Today, February 26th, is Ash Wednesday, the first day of Lent.
Harold Edwin Darke was born in London, October 29, 1888, he studied the organ with Parratt and attended the Royal College of Music, where he studied composition with Charles Villiers Stanford. He had a world-wide reputation as one of the finest organists of his era. He held positions at Emmanuel Church, West Hampstead (1906) and at St. James's Paddington. For fifty years from 1916 to 1966, he was organist of St. Michael's Cornhill, London. His weekly Monday lunch time recitals there became an institution. During the second war he deputised at Kings College, Cambridge for Boris Ord from 1941 to 1945, who was on war service. Darke was president of the Royal College of Organists 1940-41 and a member of the teaching staff at the R.C.O. from 1919 to 1966, in which year he was appointed C.B.E. He died at Cambridge on November 28, 1976.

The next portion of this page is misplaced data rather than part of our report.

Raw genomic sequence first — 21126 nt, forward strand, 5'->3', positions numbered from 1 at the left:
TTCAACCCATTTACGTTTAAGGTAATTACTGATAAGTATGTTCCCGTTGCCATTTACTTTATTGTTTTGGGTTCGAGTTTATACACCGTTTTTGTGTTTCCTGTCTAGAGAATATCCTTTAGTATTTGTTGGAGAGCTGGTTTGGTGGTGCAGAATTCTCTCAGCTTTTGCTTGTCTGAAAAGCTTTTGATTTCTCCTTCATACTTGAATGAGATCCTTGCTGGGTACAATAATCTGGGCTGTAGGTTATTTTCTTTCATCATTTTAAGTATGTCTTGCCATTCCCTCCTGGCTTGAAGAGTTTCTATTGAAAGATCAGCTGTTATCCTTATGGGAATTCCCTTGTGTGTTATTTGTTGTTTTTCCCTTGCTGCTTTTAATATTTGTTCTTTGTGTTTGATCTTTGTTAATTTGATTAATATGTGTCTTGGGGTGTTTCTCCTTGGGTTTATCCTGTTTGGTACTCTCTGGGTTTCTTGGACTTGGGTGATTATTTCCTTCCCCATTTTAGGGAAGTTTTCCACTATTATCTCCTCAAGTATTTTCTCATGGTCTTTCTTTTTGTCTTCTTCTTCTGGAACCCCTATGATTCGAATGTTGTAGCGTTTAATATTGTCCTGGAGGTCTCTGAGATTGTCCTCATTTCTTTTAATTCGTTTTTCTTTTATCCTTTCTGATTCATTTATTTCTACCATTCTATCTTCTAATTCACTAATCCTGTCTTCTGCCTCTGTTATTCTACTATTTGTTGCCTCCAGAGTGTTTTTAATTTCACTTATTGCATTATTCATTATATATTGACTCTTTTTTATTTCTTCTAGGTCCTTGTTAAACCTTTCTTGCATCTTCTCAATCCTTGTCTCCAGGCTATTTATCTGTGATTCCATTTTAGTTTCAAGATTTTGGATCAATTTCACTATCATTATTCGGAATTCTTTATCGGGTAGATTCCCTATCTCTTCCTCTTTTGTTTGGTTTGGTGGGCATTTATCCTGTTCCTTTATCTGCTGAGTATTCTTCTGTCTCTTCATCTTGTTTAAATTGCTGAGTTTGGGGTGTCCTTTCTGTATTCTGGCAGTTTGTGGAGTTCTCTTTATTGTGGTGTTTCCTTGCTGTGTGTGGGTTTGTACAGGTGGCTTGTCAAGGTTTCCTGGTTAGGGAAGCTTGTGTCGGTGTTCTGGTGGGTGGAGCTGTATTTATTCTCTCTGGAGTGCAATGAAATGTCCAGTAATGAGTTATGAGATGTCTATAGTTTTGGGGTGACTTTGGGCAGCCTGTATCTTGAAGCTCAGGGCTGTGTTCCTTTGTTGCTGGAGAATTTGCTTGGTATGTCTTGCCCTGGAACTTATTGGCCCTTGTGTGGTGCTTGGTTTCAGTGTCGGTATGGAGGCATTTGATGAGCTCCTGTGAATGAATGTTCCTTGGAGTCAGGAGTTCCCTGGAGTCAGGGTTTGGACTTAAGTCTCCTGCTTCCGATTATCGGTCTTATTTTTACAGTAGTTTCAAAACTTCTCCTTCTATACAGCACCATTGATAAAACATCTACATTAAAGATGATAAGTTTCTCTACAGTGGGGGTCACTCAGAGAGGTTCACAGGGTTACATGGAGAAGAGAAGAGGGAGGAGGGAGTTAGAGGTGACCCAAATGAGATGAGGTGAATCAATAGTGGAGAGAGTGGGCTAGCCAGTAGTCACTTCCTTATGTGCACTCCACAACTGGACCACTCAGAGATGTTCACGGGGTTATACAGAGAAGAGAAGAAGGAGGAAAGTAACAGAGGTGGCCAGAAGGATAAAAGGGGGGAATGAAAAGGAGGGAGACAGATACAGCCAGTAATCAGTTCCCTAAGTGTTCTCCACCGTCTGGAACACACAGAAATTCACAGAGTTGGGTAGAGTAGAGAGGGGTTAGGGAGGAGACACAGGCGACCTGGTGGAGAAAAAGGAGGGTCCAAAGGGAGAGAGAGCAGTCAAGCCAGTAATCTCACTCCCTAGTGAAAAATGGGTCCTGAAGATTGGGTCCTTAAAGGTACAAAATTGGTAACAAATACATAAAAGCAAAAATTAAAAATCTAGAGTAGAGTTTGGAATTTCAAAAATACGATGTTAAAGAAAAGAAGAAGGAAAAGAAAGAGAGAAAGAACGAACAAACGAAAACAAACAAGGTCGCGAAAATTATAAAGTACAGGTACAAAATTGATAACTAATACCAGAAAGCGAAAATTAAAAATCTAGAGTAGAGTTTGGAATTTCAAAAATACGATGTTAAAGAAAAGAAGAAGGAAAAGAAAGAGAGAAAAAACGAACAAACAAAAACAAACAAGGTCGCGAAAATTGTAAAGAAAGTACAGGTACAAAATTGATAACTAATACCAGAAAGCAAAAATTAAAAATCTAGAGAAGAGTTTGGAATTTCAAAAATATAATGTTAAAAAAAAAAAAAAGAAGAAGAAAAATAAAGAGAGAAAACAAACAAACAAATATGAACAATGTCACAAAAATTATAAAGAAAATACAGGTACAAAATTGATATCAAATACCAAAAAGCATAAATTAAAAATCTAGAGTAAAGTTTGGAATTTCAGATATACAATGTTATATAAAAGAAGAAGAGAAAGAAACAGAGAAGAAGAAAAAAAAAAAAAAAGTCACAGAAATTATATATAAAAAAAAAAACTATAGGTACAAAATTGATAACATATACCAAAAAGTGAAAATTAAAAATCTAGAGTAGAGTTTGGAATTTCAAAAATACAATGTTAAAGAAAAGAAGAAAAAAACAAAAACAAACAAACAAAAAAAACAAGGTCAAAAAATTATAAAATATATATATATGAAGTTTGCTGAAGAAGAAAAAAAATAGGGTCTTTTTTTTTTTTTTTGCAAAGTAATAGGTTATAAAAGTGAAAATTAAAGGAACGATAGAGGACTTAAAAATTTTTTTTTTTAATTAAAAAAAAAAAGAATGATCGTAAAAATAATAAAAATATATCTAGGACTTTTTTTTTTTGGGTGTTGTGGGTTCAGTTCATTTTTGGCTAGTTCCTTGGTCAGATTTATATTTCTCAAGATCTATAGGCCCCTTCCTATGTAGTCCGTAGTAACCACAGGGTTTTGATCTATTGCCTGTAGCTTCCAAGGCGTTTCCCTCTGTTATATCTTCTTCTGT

The well-known hymn tune, "Heinlein" is also known as "Aus der Tiefe" and is attributed to Martin Herbst (1654-1681). It is most commonly associated with the text, "Forty days and forty nights Thou wast fasting in the wild."
Darke's setting is an early piece, more recently published, and reminded me of Brahms' "Chorale Prelude and Fugue on 'O Traurigkeit, O Herzeleid'" in it's texture and structure.
The Prelude features the chorale in long, unadorned notes against, a flowing accompaniment. The Fugue is nicely contrapuntal, well-judged in terms of space and climax, and solemn in its impact. The chorale appears again in long, unadorned notes, this time in the pedal.
Darke indicates that the piece is to be played "In Lenten spirit," and I've tried to do that.
It's not by any means typical of the usual Darke "sound," but still makes for a good and rare piece.
Because the work is more recently published, it is under copyright, so I can not attach it, but you may contact me if you are interested in it.
Attached below are photos of Darke and of St. Michael's, Cornhill.